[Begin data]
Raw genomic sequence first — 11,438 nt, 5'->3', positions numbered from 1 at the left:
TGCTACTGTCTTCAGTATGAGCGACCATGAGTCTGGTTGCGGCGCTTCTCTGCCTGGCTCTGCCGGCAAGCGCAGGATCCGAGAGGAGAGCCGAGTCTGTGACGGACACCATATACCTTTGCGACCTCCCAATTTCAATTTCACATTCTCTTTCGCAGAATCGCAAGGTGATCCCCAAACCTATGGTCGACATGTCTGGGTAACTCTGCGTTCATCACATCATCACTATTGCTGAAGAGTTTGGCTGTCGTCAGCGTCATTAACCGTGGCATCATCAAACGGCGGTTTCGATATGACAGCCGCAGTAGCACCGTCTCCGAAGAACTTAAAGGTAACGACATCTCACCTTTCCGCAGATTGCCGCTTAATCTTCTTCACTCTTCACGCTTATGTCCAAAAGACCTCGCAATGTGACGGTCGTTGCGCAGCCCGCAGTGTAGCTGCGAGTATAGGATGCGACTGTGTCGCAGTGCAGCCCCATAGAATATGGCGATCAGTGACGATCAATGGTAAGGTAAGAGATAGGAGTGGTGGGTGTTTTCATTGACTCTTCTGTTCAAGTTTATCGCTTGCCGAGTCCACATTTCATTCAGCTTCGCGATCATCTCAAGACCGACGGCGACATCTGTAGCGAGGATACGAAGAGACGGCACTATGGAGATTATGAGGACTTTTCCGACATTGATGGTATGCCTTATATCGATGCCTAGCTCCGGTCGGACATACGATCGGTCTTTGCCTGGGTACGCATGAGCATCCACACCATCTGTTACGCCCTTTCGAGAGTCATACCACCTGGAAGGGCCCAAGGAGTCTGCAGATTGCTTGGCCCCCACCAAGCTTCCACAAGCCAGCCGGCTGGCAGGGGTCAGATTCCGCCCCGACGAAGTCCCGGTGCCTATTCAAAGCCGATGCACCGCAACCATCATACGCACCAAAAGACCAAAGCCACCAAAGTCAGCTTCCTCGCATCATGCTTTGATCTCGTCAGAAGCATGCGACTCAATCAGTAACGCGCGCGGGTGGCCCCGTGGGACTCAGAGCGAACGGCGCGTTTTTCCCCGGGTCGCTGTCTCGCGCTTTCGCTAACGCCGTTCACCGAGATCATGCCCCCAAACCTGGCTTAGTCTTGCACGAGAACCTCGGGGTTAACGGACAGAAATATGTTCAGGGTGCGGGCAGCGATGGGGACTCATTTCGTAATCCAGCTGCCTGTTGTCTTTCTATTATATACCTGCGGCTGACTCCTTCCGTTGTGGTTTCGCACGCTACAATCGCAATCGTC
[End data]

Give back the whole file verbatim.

Raw genomic sequence first — 11,438 nt, 5'->3', positions numbered from 1 at the left:
TGCTACTGTCTTCAGTATGAGCGACCATGAGTCTGGTTGCGGCGCTTCTCTGCCTGGCTCTGCCGGCAAGCGCAGGATCCGAGAGGAGAGCCGAGTCTGTGACGGACACCATATACCTTTGCGACCTCCCAATTTCAATTTCACATTCTCTTTCGCAGAATCGCAAGGTGATCCCCAAACCTATGGTCGACATGTCTGGGTAACTCTGCGTTCATCACATCATCACTATTGCTGAAGAGTTTGGCTGTCGTCAGCGTCATTAACCGTGGCATCATCAAACGGCGGTTTCGATATGACAGCCGCAGTAGCACCGTCTCCGAAGAACTTAAAGGTAACGACATCTCACCTTTCCGCAGATTGCCGCTTAATCTTCTTCACTCTTCACGCTTATGTCCAAAAGACCTCGCAATGTGACGGTCGTTGCGCAGCCCGCAGTGTAGCTGCGAGTATAGGATGCGACTGTGTCGCAGTGCAGCCCCATAGAATATGGCGATCAGTGACGATCAATGGTAAGGTAAGAGATAGGAGTGGTGGGTGTTTTCATTGACTCTTCTGTTCAAGTTTATCGCTTGCCGAGTCCACATTTCATTCAGCTTCGCGATCATCTCAAGACCGACGGCGACATCTGTAGCGAGGATACGAAGAGACGGCACTATGGAGATTATGAGGACTTTTCCGACATTGATGGTATGCCTTATATCGATGCCTAGCTCCGGTCGGACATACGATCGGTCTTTGCCTGGGTACGCATGAGCATCCACACCATCTGTTACGCCCTTTCGAGAGTCATACCACCTGGAAGGGCCCAAGGAGTCTGCAGATTGCTTGGCCCCCACCAAGCTTCCACAAGCCAGCCGGCTGGCAGGGGTCAGATTCCGCCCCGACGAAGTCCCGGTGCCTATTCAAAGCCGATGCACCGCAACCATCATACGCACCAAAAGACCAAAGCCACCAAAGTCAGCTTCCTCGCATCATGCTTTGATCTCGTCAGAAGCATGCGACTCAATCAGTAACGCGCGCGGGTGGCCCCGTGGGACTCAGAGCGAACGGCGCGTTTTTCCCCGGGTCGCTGTCTCGCGCTTTCGCTAACGCCGTTCACCGAGATCATGCCCCCAAACCTGGCTTAGTCTTGCACGAGAACCTCGGGGTTAACGGACAGAAATATGTTCAGGGTGCGGGCAGCGATGGGGACTCATTTCGTAATCCAGCTGCCTGTTGTCTTTCTATTATATACCTGCGGCTGACTCCTTCCGTTGTGGTTTCGCACGCTACAATCGCAATCGTC